Bougainville Special Correspondent
The Autonomous Region of Bougainville’s fragile peace and stability is very much under threat of being undone by the way in which its leadership is being headed. The handling of sensitive issues in the region by the current ABG house is seen as undoing the painstaking process put in by the people of the region to reconcile, most importantly amongst Bougainvilleans themselves.
What the region greatly needs at this time is sound, fair and representative leadership, critical components that are indeed lacking, causing much agitation amongst the population. The work of this current ABG caucus has in fact so far created much division and apprehension amongst Bougainvilleans.
It even came to the point where former BRA commanders had to peacefully confront the President at his office in Buka, to notify him of his government’s unrepresentative actions in handling the regions sensitive issues. They simply advised the president to resign.
In what can be described as a ‘copy-paste’ technique, the ABG and BCL have been stirring the North and South region to blame the crisis on the people of Central, in particular the people of Panguna, the same technique used by Papua New Guinea through the blockade to waver people’s support from the BRA.
This assertion is realistic as reports from very reliable sources indicate tension rising towards the people of Panguna by people from other parts of the island over recent talks of compensation to the people of Panguna by BCL. A well-known BRA commander has issued this threat and quote “Yupla ol Panguna kisim moni, yupla noken raun ples klia (You Panguna people when you receive your money, do not wonder around in the clear)”. This begs the question why the BCL beholden President is dodging the obvious fact of his involvement in the mining issue, and his continual denial that it is rather the people who are pushing for this.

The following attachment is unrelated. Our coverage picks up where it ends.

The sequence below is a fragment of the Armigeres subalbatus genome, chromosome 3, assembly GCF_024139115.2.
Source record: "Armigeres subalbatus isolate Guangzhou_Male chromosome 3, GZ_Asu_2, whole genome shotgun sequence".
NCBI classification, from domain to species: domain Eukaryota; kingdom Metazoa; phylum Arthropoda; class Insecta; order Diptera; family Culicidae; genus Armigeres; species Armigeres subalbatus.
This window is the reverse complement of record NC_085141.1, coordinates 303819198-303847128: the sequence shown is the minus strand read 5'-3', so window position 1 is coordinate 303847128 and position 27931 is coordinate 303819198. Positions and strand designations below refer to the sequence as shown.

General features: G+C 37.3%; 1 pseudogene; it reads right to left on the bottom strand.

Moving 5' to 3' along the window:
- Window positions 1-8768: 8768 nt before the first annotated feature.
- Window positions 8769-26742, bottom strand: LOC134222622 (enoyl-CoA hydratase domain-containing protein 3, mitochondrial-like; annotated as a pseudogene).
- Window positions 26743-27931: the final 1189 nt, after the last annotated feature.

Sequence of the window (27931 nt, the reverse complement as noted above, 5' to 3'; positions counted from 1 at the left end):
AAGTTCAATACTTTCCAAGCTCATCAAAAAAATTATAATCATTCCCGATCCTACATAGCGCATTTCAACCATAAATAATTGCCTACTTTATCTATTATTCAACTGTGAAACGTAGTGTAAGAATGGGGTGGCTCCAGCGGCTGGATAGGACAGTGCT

It is becoming clear now that the ABG President is behind the work of causing tension amongst the people. He spoke well of the Panguna Landowners Association in their inaugural Landowners Forum in November last year, contrarily that was not the view he held of the Landowners Association when he was giving a speech in Buin.
And with this current government, the one thing that stands out is the drive towards reopening Panguna mine. An issue that is so sensitive, it not only affects the people of Panguna, but the entire region because of the catastrophic toll it has had (and continues to have) on the environment and lives of thousands that perished in the 10 year crisis.
Coupled with the mining issue are the continual allegations of widespread corruption and mismanagement within the current ABG house. Amongst all these, what is clear is it is the current government’s impartiality that is seriously under question. What comes out on mainstream news as being representative of the people is very much not what is on the ground in reality.
There are also reports coming from constituencies, Council of Elders (C.o.Es), clan chiefs, former combatants and ordinary Bougainvilleans being agitated by the operation of the current ABG. The description of misrepresentation, corruption and anti-independence is what can be gauged from most conversations.
Even so, the current spending spree from the president’s office before elections connotes a kind of intention contrary to service delivery. So far, many constituencies are crying foul over their local offices not receiving their ‘Toyota Land Cruiser’ gifts from ABG.
Hence, if there is any viability for the autonomous region’s highest office ability to be objective in any circumstance with how the leadership is handling the issues of concern, pertaining particularly to mining, compensation and the more serious rising apprehension and tensions among the different districts, the President Grand Chief Dr John Momis will really need to wake up out of his utter arrogance and take heed of redressing this issue before it turns physical.
Note: This article was written before news broke the ABG has passed the controversial and divisive new Mining Law which has further exacerbated and inflamed tensions on the island